This is not one of this important writer’s best books; those are still Maps (1999) and Links (2004). But Farah knows his...



A woman “young of heart, strong of body, questionable of judgment, and yet unbending in her doggedness to set things in motion” dominates the prizewinning Somali author’s ambitious, accusatory tenth novel.

It’s set primarily in Mogadiscio, to which native Somalian Cambara returns from Toronto, whence she had emigrated to marry (a lawyer, Wardi), and where her son Dalmar, a victim of his father’s abuse, had died in a drowning accident. Grief-stricken, but stubbornly determined to recover her family’s home from the “minor warlord” who has appropriated it, Cambara reunites with her cousin (and former “putative husband”) Zaak, a drug-addicted underachiever who had returned home preceding her, and efficiently deflects the well-intentioned meddling of her formidable mother, Arda. In a bifurcated narrative that renders detailed flashbacks in past tense, present action in present tense, Farah depicts Cambara’s impulsive plunge into a civil-war–torn landscape, as she fends off possible rapists and thieves, forms bonds with freelance bodyguard Dajaal and his best friend, Bile (to whom she is instantly attracted), befriends two street boys (“armed youth” SilkHair and cryptic preadolescent Gacal) and, through the efforts of tireless, well-connected aid worker Kiin, enters into solidarity with the activist Women’s Network, which encourages her to write a play dramatizing their common plight: “Men are a dead loss to us, and they father wars, our miseries.” This book is both more and less than a feminist parable. Farah offers a powerful, unpleasantly convincing picture of a society in ruins, while lucidly portraying the efficacy of courage and ingenuity marshaled against chaotic forces of exploitation and violence. But Cambara is an unconvincing superwoman: physically imposing, brilliant, indomitable earth mother, creative artist—a veritable African Joan of Arc. Armed teenagers and warlords alike are no match for her.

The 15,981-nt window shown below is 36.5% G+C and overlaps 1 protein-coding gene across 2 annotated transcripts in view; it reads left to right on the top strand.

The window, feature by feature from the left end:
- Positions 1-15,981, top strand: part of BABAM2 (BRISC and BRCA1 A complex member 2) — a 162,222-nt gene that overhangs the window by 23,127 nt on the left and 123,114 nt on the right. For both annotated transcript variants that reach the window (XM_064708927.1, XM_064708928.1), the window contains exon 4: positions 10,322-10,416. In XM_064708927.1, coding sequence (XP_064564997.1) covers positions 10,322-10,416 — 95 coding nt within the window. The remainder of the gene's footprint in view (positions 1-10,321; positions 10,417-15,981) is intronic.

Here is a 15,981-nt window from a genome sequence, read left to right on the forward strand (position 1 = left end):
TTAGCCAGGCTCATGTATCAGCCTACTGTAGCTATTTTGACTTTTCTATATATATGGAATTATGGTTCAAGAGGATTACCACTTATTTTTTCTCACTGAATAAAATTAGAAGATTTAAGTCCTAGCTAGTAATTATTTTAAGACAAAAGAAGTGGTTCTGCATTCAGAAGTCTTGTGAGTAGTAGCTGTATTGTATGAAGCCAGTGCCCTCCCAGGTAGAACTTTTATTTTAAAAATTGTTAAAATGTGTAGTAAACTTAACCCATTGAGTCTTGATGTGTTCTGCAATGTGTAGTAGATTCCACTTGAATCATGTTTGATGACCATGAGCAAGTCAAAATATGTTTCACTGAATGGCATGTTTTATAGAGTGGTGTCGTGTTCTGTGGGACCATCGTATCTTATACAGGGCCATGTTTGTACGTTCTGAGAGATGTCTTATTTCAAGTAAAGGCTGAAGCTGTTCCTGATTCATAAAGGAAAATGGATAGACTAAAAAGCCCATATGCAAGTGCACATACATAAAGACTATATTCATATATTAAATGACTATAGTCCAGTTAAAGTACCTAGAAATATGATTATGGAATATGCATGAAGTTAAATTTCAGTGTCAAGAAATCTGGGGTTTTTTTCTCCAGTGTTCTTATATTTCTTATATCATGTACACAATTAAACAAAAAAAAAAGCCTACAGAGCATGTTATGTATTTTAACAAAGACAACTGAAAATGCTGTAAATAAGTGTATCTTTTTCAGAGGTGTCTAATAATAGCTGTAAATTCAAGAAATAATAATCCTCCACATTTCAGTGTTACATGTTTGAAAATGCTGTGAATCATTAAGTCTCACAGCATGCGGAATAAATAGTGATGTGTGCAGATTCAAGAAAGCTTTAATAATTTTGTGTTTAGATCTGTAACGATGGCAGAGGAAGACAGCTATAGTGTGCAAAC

This is not one of this important writer’s best books; those are still Maps (1999) and Links (2004). But Farah knows his troubled homeland intimately, and everything he writes commands respectful attention.

Pub Date: Feb. 1, 2007

ISBN: 1-59448-924-6

Page Count: 432

Publisher: Riverhead

Review Posted Online: May 20, 2010

Kirkus Reviews Issue: Jan. 1, 2007

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Kin “[find] each other’s lives inscrutable” in this rich, sharp story about the way identity is formed.

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Inseparable identical twin sisters ditch home together, and then one decides to vanish.